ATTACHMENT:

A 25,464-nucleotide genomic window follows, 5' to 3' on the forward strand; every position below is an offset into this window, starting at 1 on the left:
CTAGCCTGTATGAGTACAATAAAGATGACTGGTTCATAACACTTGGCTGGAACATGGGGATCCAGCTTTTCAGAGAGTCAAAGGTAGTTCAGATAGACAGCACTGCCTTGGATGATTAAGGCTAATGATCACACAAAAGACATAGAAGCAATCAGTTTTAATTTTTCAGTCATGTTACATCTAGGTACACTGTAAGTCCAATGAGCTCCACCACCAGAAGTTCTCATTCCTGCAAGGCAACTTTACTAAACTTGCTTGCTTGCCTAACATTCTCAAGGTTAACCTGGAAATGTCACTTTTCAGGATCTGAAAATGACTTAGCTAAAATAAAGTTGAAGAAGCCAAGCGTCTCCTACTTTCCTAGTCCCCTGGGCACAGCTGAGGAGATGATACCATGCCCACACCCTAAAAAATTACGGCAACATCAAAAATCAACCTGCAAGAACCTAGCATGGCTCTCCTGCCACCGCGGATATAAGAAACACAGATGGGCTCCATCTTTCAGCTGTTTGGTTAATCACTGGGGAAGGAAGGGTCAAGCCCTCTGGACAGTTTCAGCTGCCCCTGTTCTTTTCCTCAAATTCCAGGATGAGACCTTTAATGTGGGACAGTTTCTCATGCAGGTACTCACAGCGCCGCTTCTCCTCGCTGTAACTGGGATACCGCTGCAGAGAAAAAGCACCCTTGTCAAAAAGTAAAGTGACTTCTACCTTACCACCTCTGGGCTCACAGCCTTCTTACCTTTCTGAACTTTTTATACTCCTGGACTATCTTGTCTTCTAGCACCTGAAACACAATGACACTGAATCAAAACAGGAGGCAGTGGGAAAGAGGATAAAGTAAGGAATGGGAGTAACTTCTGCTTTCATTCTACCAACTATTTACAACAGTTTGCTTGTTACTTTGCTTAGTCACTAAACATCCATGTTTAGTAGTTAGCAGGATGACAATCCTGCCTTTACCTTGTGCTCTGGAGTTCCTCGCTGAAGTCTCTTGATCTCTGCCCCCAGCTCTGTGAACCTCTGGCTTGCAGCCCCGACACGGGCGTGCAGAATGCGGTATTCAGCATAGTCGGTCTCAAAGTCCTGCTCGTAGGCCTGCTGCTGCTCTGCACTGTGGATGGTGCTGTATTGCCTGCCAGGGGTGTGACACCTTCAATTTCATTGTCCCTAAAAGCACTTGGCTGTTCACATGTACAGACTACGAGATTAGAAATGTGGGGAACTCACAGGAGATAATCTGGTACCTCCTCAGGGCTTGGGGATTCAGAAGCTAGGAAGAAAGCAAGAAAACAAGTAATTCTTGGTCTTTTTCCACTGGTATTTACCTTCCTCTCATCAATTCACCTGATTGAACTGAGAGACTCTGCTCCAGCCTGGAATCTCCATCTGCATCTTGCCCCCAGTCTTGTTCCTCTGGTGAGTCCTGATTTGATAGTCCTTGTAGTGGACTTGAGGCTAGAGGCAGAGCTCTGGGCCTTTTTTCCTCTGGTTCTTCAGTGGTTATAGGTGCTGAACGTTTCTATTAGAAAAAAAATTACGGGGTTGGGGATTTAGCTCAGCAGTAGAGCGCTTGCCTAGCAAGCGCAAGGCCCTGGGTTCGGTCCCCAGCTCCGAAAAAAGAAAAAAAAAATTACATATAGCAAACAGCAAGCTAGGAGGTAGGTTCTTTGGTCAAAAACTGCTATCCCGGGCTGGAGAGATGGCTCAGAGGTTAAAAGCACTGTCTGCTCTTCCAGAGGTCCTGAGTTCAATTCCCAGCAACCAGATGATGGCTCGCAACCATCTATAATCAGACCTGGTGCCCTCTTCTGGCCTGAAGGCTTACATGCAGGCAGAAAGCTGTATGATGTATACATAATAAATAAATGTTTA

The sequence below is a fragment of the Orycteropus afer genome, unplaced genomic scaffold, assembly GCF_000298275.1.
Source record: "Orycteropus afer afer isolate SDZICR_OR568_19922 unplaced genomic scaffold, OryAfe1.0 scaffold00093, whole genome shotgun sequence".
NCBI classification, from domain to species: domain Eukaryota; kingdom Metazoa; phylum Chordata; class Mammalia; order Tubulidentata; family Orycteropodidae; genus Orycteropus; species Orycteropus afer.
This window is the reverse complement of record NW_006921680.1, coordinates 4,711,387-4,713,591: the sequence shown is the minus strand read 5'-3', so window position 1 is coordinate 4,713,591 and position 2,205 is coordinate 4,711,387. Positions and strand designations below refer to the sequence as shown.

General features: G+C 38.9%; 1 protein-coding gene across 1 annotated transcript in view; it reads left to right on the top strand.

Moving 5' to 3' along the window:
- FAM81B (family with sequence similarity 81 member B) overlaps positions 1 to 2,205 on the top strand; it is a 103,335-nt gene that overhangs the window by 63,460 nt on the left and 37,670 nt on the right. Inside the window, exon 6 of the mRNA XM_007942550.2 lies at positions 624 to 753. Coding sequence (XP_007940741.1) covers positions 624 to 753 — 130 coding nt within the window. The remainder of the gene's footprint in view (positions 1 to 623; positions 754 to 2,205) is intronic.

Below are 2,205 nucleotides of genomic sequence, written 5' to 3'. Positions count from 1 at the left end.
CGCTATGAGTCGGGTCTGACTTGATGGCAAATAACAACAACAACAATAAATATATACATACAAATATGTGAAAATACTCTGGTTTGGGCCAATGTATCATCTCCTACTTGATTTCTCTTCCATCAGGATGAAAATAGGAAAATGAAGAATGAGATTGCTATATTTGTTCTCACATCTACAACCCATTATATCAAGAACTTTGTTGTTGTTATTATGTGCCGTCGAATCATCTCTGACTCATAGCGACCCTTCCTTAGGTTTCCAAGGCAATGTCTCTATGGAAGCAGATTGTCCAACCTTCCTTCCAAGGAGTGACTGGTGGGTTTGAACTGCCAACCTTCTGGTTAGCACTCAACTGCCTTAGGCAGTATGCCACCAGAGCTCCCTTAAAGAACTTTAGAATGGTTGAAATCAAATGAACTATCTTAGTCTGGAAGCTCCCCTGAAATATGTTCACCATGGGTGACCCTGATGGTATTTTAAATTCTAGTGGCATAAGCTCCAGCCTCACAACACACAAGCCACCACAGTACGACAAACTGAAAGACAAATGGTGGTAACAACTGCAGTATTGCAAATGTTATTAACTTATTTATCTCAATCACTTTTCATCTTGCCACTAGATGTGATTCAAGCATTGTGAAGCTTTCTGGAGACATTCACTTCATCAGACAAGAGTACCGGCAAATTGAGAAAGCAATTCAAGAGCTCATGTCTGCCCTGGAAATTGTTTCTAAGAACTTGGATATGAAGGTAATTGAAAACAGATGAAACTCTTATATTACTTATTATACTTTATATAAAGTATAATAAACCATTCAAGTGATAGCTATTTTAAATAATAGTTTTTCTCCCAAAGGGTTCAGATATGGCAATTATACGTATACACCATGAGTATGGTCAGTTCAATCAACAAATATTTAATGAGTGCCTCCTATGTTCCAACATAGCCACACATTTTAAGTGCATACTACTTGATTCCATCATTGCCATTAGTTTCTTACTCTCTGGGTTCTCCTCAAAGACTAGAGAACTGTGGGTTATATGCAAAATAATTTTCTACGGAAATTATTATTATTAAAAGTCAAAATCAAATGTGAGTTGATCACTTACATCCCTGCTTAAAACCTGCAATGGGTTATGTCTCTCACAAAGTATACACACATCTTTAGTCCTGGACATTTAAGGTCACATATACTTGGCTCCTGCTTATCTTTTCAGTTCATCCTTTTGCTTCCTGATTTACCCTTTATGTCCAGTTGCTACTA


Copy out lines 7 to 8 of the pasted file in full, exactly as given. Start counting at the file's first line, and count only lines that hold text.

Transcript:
General features: G+C 38.9%; 1 protein-coding gene across 1 annotated transcript in view; it reads left to right on the top strand.

Moving 5' to 3' along the window: